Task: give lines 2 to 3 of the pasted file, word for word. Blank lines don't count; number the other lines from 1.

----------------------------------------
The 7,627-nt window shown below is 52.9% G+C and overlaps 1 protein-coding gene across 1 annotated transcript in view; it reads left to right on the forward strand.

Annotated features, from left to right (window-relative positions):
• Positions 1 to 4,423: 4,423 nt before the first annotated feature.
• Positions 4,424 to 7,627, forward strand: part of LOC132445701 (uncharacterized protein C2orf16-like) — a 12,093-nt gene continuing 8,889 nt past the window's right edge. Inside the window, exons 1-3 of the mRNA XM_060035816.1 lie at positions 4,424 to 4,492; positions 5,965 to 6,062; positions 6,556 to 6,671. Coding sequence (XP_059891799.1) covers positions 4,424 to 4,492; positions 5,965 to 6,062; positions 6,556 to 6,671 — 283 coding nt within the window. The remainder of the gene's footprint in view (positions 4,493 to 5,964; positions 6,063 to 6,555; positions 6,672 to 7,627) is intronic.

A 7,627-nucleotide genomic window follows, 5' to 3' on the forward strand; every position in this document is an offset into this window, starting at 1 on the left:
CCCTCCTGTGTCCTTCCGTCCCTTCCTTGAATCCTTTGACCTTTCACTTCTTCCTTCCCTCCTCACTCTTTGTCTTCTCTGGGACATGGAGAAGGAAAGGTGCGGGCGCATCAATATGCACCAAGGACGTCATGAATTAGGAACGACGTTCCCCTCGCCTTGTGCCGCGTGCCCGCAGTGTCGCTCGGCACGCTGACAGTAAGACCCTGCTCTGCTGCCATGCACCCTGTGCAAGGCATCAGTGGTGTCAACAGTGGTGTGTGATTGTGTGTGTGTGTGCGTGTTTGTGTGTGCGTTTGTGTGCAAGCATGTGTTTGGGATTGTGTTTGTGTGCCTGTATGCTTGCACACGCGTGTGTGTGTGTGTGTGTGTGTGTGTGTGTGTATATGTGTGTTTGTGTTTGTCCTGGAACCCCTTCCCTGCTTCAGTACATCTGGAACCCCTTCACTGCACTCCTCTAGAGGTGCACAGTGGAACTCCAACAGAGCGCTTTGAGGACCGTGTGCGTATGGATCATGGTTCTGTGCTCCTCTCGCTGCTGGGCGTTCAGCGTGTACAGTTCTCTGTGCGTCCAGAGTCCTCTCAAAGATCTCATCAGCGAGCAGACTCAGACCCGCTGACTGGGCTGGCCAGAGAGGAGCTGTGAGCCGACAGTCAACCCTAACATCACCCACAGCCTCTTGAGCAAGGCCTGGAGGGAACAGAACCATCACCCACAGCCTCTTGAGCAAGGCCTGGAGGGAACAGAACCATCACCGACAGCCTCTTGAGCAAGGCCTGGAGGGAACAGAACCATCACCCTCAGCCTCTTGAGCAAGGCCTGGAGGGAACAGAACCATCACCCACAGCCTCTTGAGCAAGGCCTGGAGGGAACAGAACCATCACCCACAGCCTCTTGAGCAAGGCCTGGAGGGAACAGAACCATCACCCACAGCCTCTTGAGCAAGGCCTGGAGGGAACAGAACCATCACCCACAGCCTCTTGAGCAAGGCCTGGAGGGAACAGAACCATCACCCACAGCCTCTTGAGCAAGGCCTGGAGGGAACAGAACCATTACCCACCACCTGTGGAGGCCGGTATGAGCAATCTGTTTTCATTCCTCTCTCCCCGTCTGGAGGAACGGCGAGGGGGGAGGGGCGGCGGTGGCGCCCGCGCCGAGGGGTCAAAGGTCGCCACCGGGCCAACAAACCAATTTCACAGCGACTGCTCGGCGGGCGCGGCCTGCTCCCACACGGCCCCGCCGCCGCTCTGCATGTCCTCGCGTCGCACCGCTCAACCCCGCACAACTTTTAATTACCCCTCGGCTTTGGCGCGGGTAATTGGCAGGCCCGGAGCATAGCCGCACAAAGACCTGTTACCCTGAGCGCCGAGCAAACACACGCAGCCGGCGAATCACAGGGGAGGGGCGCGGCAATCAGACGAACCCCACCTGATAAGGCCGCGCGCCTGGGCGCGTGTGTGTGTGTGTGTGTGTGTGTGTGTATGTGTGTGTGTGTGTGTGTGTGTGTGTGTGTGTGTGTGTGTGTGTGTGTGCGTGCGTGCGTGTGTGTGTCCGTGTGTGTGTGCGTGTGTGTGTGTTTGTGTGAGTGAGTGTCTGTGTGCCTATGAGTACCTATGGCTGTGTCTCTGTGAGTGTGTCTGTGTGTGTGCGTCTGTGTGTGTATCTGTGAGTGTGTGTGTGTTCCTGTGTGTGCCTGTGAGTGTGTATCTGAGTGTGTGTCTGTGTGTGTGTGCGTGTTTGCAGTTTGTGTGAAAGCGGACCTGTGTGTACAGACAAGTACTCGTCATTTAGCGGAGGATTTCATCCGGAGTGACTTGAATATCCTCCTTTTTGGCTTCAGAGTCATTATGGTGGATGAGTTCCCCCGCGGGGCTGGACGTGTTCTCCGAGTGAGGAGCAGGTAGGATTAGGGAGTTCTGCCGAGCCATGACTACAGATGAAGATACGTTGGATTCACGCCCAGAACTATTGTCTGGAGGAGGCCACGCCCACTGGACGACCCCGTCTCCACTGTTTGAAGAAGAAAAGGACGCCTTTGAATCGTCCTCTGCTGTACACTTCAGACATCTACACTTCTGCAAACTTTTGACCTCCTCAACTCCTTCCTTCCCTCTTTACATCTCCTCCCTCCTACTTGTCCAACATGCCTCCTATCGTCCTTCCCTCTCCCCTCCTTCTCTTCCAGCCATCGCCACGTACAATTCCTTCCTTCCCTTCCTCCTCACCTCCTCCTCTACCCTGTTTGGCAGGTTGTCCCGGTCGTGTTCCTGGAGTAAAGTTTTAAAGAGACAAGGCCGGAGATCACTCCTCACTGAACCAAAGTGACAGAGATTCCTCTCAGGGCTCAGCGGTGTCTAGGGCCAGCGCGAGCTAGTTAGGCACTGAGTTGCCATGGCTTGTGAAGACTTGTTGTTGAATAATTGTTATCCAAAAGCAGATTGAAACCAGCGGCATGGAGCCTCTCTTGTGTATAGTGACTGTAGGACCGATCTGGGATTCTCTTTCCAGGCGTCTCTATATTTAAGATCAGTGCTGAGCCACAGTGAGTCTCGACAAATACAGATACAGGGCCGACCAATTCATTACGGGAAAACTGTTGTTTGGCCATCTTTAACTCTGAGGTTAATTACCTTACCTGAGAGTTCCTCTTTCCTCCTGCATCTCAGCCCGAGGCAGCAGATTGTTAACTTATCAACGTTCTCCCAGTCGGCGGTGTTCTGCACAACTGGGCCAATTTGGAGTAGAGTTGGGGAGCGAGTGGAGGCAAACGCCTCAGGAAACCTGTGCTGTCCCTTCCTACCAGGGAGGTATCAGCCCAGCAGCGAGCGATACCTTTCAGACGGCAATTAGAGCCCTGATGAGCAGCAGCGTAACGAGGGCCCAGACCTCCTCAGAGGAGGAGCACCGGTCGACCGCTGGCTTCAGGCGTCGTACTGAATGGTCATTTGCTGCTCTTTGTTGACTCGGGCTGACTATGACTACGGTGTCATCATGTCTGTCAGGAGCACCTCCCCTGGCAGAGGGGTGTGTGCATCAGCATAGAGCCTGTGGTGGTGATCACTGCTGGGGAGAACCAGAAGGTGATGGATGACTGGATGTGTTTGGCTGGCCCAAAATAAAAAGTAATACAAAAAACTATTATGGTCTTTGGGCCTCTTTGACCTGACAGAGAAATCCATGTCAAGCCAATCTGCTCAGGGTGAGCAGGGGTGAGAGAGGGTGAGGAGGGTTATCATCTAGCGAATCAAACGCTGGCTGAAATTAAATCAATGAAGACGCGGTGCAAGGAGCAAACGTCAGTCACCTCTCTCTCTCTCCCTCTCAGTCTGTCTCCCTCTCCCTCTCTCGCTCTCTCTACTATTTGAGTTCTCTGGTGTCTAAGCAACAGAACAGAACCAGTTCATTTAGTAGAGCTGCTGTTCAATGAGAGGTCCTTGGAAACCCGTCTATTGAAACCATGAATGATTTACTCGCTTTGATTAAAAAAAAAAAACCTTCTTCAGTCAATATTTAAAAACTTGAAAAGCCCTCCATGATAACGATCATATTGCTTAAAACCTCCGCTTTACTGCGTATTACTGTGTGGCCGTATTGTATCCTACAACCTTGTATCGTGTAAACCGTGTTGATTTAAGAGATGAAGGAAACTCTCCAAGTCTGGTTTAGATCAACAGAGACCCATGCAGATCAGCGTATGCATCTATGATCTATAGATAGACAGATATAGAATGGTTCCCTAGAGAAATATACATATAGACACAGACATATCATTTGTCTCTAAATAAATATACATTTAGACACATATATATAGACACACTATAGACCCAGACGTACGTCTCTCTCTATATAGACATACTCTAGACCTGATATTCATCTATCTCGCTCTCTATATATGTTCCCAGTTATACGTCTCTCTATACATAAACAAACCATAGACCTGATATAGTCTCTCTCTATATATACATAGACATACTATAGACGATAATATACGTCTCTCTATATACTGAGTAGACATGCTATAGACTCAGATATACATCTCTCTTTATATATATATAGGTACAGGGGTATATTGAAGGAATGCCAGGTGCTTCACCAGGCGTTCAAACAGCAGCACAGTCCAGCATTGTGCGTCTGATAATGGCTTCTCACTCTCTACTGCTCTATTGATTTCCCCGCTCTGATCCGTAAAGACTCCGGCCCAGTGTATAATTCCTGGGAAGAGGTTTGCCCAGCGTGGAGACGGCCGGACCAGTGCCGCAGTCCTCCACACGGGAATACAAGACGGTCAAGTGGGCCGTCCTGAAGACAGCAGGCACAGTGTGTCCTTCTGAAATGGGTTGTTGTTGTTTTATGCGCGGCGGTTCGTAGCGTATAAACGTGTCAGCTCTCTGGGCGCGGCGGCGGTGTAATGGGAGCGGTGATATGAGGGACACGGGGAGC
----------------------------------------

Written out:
Annotated features, from left to right (window-relative positions):
• Positions 1 to 4,423: 4,423 nt before the first annotated feature.